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HomeBeefConventional beef farmers getting ‘paid more’ than organic producers
Catherina Cunnane
Catherina Cunnanehttps://www.thatsfarming.com/
Catherina Cunnane hails from a sixth-generation drystock and specialised pedigree suckler enterprise in Co. Mayo. She currently holds the positions of editor and general manager at That's Farming, having joined the firm during its start-up phase in 2015.
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Conventional beef farmers getting ‘paid more’ than organic producers

The ICSA has said there is no incentive to produce organic beef as prices have fallen behind conventional cattle.

That is the claim its organics chair, Fergal Byrne, made following an analysis of beef prices this week.

He said that “this week we have seen the prices paid for conventional cattle exceeding those paid for organic cattle”.

“This is completely unsustainable when you consider the higher costs involved in rearing organic cattle,” he said.

He argued that unless processors up their prices for organic cattle, there is “little” hope of enticing livestock farmers to switch to organics.

“It should come as no surprise to anyone that it is more expensive to produce organic beef – due to lower volume of farm output.”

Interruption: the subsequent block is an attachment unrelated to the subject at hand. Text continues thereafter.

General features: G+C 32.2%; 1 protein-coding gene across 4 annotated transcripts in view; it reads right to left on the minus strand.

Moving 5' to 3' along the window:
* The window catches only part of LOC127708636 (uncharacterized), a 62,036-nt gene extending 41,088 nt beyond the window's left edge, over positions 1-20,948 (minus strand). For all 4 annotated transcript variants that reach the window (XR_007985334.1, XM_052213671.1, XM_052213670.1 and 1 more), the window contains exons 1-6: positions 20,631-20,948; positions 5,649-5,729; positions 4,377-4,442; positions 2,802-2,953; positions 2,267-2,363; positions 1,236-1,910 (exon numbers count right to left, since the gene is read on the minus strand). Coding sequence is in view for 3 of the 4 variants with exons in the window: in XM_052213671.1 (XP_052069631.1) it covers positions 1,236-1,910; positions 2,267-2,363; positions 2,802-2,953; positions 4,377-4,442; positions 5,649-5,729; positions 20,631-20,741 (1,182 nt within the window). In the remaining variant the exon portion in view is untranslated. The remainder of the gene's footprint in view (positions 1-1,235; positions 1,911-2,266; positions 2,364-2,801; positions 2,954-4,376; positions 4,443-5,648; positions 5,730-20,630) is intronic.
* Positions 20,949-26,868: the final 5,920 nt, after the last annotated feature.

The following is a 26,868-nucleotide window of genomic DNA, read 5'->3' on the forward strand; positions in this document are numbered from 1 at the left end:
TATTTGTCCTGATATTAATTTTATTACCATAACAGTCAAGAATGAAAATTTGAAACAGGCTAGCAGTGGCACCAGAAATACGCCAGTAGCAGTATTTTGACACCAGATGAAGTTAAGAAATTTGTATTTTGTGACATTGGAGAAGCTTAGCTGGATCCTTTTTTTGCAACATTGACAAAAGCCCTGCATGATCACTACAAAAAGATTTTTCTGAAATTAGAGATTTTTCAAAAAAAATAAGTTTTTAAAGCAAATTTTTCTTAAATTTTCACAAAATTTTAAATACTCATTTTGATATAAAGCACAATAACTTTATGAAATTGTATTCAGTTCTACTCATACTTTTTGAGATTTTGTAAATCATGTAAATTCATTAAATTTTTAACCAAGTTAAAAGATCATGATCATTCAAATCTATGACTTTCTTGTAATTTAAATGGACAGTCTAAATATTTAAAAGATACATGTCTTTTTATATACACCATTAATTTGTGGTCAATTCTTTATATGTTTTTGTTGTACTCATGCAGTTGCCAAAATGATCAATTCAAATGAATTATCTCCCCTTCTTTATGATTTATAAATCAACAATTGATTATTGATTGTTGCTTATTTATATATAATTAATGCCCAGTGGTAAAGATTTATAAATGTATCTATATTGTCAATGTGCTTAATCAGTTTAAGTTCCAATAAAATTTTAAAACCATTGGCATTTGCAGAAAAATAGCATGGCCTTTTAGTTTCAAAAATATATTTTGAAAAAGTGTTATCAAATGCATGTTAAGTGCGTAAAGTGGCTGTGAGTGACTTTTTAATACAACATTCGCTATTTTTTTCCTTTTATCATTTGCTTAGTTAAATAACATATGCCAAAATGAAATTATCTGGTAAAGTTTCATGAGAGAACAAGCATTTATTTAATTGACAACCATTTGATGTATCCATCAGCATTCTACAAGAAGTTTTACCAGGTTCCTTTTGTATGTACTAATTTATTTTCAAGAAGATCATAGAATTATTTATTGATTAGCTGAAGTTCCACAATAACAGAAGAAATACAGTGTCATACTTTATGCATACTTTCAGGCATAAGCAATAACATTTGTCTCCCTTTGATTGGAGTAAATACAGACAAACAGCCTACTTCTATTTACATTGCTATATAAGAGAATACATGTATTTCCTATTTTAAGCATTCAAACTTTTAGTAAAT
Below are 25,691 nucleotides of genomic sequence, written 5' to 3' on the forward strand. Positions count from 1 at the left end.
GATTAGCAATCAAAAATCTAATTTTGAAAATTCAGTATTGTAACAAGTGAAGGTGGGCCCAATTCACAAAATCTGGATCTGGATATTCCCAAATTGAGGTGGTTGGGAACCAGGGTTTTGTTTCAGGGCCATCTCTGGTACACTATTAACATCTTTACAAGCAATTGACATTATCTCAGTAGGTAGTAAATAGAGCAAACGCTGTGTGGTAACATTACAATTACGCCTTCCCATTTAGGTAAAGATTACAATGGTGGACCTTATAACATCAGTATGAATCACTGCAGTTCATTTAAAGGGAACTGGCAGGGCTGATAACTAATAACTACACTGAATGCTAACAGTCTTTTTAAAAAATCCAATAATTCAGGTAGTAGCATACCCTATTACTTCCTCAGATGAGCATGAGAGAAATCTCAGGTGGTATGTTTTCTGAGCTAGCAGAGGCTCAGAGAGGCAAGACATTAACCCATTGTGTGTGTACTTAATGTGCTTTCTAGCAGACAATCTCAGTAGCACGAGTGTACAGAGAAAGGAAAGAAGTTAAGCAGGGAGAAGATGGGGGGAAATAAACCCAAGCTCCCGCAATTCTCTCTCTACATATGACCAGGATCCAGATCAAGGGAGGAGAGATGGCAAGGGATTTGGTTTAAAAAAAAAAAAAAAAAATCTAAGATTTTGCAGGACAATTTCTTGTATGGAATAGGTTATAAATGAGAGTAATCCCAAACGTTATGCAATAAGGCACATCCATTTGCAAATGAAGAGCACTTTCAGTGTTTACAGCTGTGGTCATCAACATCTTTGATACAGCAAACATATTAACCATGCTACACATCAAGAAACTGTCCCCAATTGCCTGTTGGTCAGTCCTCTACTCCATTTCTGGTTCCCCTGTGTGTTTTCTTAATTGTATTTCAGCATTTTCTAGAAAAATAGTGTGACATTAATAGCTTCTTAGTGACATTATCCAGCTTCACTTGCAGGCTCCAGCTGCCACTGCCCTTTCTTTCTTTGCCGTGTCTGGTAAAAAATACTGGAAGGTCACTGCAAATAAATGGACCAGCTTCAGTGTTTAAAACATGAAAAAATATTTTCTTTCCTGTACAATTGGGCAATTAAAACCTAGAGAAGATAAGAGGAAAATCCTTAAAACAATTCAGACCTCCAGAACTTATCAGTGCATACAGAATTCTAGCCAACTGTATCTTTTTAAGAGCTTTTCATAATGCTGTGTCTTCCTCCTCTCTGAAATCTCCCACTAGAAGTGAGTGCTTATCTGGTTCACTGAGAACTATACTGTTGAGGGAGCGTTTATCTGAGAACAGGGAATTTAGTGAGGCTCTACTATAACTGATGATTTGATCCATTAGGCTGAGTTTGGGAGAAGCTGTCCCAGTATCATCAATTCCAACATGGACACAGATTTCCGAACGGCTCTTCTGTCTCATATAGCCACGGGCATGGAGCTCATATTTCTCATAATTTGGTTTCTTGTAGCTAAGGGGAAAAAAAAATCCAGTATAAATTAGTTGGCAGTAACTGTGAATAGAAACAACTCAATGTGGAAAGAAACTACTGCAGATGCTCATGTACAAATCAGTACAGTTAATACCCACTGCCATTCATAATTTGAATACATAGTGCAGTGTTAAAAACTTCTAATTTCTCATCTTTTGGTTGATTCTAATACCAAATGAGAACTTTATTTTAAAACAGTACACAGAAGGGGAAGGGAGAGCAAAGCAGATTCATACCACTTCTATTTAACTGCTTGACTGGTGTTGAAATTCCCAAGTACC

“Farmers need to have confidence when they go to sell their produce that this will be taken into consideration.”

“There is absolutely no incentive for farmers to go to the extra expense of producing organically when those producing conventionally are getting paid more.”

He said we need to question why this is happening and if there is any prospect of rectifying the imbalance.

He said it is “clear” that the powers that be must put more resources into securing new markets and marketing this produce.

€1/kg premium for organic cattle

He acknowledged that while the DAFM has pumped additional money into the Organics Scheme, serious questions remain around whether there is a “solid” strategy to build Irish organic exports and deliver premium prices at meat factory and Bord Bia level.

“Government policy is to encourage more farmers to switch to organics. However, we must be able to demonstrate that it is a financially viable option.”

“However, as things stand, that is very difficult to do. The job will get even harder if we cannot re-establish a premium of at least €1.00/kg extra for organic cattle,” he concluded.

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